The architectural guru Ludwig Mies van der Rohe once said, ” God is in the details.” Looking at the 2016 Ferrari 488 Spider, you would think he was gushing about it; but alas, he was talking about architecture. The 488 Spider shares many details with its traditional cousin the 488 GTB, sans the top. Perhaps it looks like many other Italian supercars; however, driving one is like roping the wind and not wanting to let go. Not long ago, buying a Ferrari with an open top meant making significant sacrifices: not just the increased risk of skin cancer and catching a much younger wife, then losing the Ferrari to said younger wife in a divorce. The 2016 Spider has changed all of that, well just the sacrifices in performance…the younger wife scenario is still a very real possibility! While many of us will never see a 488 Spider, let alone drive one, we have reviews to live through. To that end, tallyho!
The Door Handle?
It is often hard to decide where to start when describing a Ferrari. Do you dive right into the engine, any new interior features, or go over all of the new body aspects? In this case, why not start with the first thing you would need to touch in order to drive it…the door handle. Yes, this is an odd spot to start, but the handle itself is a tad odd. Somewhat reminiscent of a fin, you slip your fingers into the top of the handle to operate it. The form is not without purpose, though. The shape of the handle is designed to direct air into the inlets on the 488’s sides, according to Ferrari aerodynamics specialist Enrico Cardile.
Near Equal To The GTB
In years past, Spiders were dynamically inferior to their hardtop cousins. The changes were often considered necessary for safety. The most noticeable losses were in lower performance and decreased structural rigidity. The 2016 488 Spider is an exception to the rule in many ways. Granted, the Spider is 50 kg heavier than the GTB, pictured above, due to the roof mechanism and the under-floor reinforcements for added stability. Despite the added weight, Ferrari claims both cars have the same 0-100 km/h of just 3.0 seconds. The Spider is able to hit 200 km/h in just 8.7 seconds, a mere 0.3 seconds behind its enclosed cousin. Ferrari claims that, with the roof in place, the Spider has 95 percent of the torsional rigidity of the coupe. The Spider features the same spring and damper settings as the GTB; testing has shown that the adaptable systems are capable enough to handle the difference in mass and structural strength. Additionally, the Spider has the same vehicle response time as the coupe: just six-hundredths of a second after you begin to make a steering change, the car begins to react.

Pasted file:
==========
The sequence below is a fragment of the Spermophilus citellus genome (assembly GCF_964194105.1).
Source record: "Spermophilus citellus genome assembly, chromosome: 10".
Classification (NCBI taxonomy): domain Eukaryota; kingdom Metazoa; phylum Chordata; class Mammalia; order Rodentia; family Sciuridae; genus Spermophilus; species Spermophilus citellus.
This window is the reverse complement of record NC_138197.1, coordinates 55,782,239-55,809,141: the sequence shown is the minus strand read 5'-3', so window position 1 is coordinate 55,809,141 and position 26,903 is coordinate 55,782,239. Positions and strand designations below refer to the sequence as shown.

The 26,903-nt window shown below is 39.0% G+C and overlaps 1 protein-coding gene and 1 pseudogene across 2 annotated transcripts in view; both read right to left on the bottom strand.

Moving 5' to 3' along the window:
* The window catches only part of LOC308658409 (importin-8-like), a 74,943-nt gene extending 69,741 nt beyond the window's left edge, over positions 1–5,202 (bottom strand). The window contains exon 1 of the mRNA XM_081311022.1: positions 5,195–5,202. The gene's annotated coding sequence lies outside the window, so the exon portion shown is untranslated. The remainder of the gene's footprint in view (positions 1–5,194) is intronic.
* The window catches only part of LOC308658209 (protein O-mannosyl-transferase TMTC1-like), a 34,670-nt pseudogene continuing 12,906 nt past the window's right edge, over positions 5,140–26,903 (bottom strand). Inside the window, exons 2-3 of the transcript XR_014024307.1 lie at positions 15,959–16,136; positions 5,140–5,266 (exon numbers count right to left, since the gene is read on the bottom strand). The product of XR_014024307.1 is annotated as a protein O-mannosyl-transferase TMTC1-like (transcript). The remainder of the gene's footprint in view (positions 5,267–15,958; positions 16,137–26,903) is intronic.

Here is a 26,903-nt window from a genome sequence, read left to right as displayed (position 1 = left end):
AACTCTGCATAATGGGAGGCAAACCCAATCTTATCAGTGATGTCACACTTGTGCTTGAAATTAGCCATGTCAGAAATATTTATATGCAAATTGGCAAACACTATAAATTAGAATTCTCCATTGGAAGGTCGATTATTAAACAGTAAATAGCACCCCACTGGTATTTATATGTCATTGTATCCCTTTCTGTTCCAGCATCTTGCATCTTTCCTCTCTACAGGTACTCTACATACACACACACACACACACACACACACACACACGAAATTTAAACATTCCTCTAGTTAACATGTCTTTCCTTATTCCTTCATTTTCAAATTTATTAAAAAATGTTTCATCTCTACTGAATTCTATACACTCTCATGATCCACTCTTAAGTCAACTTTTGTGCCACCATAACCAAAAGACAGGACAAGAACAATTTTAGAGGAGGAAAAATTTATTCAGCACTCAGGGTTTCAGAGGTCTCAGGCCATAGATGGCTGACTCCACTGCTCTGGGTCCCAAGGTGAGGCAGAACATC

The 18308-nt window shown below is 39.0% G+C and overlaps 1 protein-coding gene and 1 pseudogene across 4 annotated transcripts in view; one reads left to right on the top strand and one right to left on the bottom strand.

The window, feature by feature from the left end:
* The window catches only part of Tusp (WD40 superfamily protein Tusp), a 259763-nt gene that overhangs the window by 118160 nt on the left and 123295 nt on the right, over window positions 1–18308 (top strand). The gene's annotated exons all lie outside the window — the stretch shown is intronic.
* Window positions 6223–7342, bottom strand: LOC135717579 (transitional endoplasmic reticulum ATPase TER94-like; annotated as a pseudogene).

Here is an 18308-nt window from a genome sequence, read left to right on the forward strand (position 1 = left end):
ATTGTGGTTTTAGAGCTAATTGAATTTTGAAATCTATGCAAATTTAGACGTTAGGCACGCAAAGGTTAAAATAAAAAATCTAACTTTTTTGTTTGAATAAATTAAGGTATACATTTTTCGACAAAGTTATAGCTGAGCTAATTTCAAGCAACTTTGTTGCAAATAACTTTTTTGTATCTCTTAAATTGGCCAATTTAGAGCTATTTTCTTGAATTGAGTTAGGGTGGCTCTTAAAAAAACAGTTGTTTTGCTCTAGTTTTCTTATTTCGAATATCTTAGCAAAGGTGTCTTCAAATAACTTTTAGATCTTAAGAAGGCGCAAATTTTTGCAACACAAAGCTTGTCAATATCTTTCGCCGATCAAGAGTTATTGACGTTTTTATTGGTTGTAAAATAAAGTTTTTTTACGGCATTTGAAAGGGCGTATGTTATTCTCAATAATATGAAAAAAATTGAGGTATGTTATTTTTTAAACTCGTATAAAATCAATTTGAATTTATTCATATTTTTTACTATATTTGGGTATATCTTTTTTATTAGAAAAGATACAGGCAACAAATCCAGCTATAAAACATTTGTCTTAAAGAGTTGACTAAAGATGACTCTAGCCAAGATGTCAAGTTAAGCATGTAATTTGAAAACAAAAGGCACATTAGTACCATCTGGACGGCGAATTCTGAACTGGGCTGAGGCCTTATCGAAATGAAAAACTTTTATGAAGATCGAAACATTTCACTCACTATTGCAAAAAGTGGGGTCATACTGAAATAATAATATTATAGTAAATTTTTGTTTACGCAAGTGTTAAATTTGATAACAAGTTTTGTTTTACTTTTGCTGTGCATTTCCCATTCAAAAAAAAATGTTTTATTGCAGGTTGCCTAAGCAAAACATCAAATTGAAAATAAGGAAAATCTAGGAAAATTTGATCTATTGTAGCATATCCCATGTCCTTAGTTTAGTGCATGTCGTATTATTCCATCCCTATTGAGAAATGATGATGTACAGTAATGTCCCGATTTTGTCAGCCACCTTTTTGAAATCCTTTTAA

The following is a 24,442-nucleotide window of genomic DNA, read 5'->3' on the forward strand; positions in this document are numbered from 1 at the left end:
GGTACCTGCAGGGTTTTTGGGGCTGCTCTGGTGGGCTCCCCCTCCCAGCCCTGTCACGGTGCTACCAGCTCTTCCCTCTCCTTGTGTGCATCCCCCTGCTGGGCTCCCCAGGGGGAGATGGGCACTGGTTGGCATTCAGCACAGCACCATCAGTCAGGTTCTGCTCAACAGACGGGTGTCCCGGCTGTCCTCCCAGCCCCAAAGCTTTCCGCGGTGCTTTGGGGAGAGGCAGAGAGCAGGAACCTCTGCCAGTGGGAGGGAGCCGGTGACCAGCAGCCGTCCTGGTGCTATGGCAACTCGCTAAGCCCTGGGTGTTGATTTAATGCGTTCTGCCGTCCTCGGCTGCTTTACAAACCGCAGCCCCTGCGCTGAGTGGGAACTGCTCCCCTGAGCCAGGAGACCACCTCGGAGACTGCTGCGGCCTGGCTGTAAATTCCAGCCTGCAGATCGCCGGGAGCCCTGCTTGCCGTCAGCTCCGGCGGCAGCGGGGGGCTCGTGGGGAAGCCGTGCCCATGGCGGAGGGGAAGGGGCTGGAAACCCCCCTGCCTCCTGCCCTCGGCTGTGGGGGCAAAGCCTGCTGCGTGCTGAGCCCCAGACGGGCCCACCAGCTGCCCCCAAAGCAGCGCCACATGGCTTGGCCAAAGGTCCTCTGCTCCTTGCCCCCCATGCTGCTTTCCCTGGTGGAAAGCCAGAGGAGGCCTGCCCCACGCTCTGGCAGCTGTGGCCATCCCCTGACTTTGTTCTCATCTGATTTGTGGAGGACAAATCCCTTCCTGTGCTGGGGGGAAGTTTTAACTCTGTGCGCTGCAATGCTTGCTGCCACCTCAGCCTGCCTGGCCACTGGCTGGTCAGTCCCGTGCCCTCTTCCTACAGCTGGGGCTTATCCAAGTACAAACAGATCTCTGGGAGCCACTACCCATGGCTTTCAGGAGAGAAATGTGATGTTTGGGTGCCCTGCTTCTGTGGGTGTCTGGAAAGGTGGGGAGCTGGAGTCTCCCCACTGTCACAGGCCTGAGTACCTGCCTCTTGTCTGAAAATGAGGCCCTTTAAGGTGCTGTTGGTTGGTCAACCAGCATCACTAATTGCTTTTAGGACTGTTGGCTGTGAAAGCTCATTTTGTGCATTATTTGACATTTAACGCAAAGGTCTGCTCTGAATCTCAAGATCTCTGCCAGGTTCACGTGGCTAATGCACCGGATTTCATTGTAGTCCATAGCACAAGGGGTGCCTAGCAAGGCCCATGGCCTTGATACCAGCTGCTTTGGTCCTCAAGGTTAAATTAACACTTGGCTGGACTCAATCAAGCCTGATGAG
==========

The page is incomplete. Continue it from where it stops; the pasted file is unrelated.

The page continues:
Why would Ferrari build a cabrio if it did not intend to offer the best top in the industry? To wit, the roof is a two-part metal unit that automatically folds or deploys itself in just 14 seconds. It is so well built that you can activate the roof while at speeds of up to 40 km/h. The stowed top fits unseen behind the seats along with the roll-over protection systems. There is an electric glass windscreen in the rear. As you would expect, conversation becomes impossible at top speed with the top down, but at lower speeds wind buffeting is minimal, allowing for near normal interaction with your passenger. With the top up, wind noise is on par with the coupe. Ah, the miracles of carefully designed noise insulation!
The New Engine
The 488 Spider and GTB share a common engine; a 661 bhp turbocharged V-8. The turbo is designed to met strict emissions standards recently set in place. Engine development chief Corrado Iotti, said ”What started out as a constraint became an opportunity.” Iotti built an engine with an 86.5 mm bore, 83 mm stroke, giving each cylinder the cubic capacity of 488 cc; hence the name revives an old Ferrari tradition. The powerplant is completed with a pair of low-inertia, low-friction turbochargers. The result is 661 hp at 8,000 rpm and the potential for up to 759 N-m of torque beginning at 3,000 rpm.
Does It Sound Like A Ferrari?
The problem with turbocharged engines is that they often sound shrill at the exhaust. Ferrari’s are noted for their deeper, throaty pipe sound, so does the new engine destroy that tradition? Ferrari went to a lot of trouble to prove otherwise. The company paid a testing firm to check the soundtrack coming from the exhaust. The resulting graphs and charts show that in defiance of normal logic, the 488’s pipes produce a sound that gets louder as the rpms increase, all the way through its redline of 8,000 revs.
Real World Drivability
The quick torque greatly increases the real-word driving excitement of the 488 Spider. The 488 pulls strongly at speeds that would have left its preprocessed(the 458) gasping for breath and asking its mates for a break. To make the engine’s stiletto-sharp response even more invigorating, Ferrari created a dual-clutch automatic transmission that is 30 percent quicker progressing through the upshifts and 40 percent faster headed back down. Switch the dynamic system to Race mode and you will feel as if you are on a track unfettered. Given that the average driver does not have the experience to handle the open refinements of a race car, the 488 features massive amounts of grip and deadly accurate steering, but retains the rear-end slip that allows you to feel as if you are an asphalt god.
Most experts agree that the Ferrari 488 GTB is a masterfully built piece of rolling art, but the same experts say that the 2016 Ferrari 488 Spider is a remarkable engineering feat that far outshines its coupe cousin. If you happen across a spare L148,000 and you can find out for yourself.